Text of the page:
Staff Reporter THE new central Socialist government in Madrid is preparing a new strategy in tourism which aims to offer real alternatives to the classic attraction of Spain's “sun, sea and sand” holidays.

José Montilla, minister for Industry, Tourism and Commerce, confirmed yesterday in the Senate in Madrid, that there are plans afoot to introduce the country as a “destination of quality and culture”.

He was responding to a question from the Partido Popular MP, Miguel Barceló at a meeting on the future of tourism in Spain. Montilla spoke of the “new dynamic” of alternative forms of tourism.

Amongst these variants, Montilla pointed to the advantages for Spain which would come from introducing cultural and “linguistic” tourism; from promoting business tours and conferences in a holiday setting: from moving decisively to develop nature tourism; and from increasing the presence of Spanish promotional vehicles in emerging markets.

The minister revealed that campaigns will be aimed at the markets of Eastern Europe and Asia, “above all in China, as well as in other areas such as South Africa, where there is an economic potential which we can capture for our country”.

Another important measure, said Montilla, is that of considering the increasingly important role that low-cost airlines play in maintaining Spain as an affordable holiday destination of quality.

The speech came as the Workers Commissions (CCOO) in the Balearics called on the Balearic government to take “urgent” measures to extend the season in the tourist industry, whereby visitors would be attracted to the Islands all year round, instead of only during the traditional “high season” of May through to the end of October.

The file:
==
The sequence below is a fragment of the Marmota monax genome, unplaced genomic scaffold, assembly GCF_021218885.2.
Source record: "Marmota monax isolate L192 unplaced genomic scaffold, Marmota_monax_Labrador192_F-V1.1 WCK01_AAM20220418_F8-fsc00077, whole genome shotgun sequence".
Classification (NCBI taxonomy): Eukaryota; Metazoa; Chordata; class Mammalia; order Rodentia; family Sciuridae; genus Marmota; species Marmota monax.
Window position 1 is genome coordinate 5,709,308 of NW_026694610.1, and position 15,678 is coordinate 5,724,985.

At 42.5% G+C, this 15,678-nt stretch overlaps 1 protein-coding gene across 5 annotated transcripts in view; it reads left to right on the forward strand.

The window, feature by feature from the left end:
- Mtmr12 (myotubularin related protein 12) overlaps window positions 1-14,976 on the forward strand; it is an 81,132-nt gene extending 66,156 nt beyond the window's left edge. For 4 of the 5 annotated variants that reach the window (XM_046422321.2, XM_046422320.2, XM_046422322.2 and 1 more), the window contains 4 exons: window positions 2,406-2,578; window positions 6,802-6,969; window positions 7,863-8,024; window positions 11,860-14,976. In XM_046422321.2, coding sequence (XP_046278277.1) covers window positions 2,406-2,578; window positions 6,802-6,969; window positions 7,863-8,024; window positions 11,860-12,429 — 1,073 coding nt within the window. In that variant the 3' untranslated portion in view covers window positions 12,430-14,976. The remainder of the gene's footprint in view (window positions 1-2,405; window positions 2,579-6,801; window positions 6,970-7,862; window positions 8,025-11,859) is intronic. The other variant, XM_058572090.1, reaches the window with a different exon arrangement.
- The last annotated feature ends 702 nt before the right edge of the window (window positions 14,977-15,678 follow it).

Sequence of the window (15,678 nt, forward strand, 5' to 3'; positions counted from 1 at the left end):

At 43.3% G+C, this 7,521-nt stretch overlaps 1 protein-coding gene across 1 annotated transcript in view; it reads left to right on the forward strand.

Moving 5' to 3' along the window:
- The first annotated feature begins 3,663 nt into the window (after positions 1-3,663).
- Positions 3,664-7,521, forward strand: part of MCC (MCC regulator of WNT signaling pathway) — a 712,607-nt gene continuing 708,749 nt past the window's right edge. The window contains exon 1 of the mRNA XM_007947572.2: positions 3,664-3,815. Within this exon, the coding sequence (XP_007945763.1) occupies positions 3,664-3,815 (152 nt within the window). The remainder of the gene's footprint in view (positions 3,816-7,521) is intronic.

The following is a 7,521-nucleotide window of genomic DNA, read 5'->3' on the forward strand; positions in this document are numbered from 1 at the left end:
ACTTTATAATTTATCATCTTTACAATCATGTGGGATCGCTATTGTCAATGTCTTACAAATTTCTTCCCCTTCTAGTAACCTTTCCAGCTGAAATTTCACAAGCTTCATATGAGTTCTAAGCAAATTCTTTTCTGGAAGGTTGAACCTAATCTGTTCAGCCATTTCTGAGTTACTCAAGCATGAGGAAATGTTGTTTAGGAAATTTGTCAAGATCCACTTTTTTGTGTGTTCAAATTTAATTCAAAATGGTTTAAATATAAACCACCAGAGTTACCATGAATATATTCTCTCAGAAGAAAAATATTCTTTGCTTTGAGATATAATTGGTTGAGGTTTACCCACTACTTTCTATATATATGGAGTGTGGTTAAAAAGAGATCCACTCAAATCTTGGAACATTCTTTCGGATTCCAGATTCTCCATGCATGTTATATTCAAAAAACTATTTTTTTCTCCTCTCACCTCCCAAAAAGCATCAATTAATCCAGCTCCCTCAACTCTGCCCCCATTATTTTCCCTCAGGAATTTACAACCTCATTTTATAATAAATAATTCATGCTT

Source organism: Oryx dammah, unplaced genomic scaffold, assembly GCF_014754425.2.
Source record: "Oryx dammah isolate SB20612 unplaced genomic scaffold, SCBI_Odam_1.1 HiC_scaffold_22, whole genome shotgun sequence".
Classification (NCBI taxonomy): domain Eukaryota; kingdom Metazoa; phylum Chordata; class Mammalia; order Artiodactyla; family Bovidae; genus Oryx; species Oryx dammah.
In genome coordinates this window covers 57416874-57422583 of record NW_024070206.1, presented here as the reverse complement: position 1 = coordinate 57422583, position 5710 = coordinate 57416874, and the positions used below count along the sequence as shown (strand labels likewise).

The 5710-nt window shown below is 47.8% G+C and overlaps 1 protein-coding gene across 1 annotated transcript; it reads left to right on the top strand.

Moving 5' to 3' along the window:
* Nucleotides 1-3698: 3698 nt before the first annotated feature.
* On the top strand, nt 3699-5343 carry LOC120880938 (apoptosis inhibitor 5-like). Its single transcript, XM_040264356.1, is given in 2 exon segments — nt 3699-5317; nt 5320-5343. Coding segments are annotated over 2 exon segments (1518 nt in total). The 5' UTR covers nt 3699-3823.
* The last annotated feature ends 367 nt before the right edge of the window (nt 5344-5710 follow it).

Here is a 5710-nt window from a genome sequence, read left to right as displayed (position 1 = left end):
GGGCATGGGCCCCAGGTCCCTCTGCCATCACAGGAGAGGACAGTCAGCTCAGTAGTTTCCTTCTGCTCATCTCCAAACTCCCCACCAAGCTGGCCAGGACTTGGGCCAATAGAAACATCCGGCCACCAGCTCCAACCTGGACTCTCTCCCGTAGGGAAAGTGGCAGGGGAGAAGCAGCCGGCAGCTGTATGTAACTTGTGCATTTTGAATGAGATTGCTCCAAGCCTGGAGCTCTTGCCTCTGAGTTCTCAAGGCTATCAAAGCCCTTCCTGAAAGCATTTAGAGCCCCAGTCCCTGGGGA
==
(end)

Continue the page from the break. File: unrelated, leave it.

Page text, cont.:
The Union move comes following a report showing that this coming winter will be the “worst for 20 years” in terms of out-of-season tourism.
José Benedicto, general secretary of CCO,O and Rafael Borrás, its Employment Training and Policy delegate, aired their “concern” for the future of quality of employment in an industry which has long claimed to be the most important sector of the Balearic economy.

Borrás suspected that the Balearics is facing its “worst winter for the last 20 years” because he is aware of arrangements to maintain a workforce in only a few hotels. He has also heard on the grapevine that some establishments plan to close sooner than usual.

It has come to light, reported the CCOO representatives, that there has been shortening of the period of fixed contracts for workers, to a point where “only” 60 percent of the total of 43'000 who have jobs secured under such conditions, will have employment for 6 months or more of the year. The situation brings with it all the associated difficulties of a redundant workforce collecting benefit.

Benedicto also referred to the fact that there are tour operators who have decided to stop operating in Majorca this winter, contrary to what they have done in previous years.

Borrás announced that new proposals to be presented by the Workers Commission to the leader of the Balearic government, Jaume Matas, will be given at a summit this coming 5 July.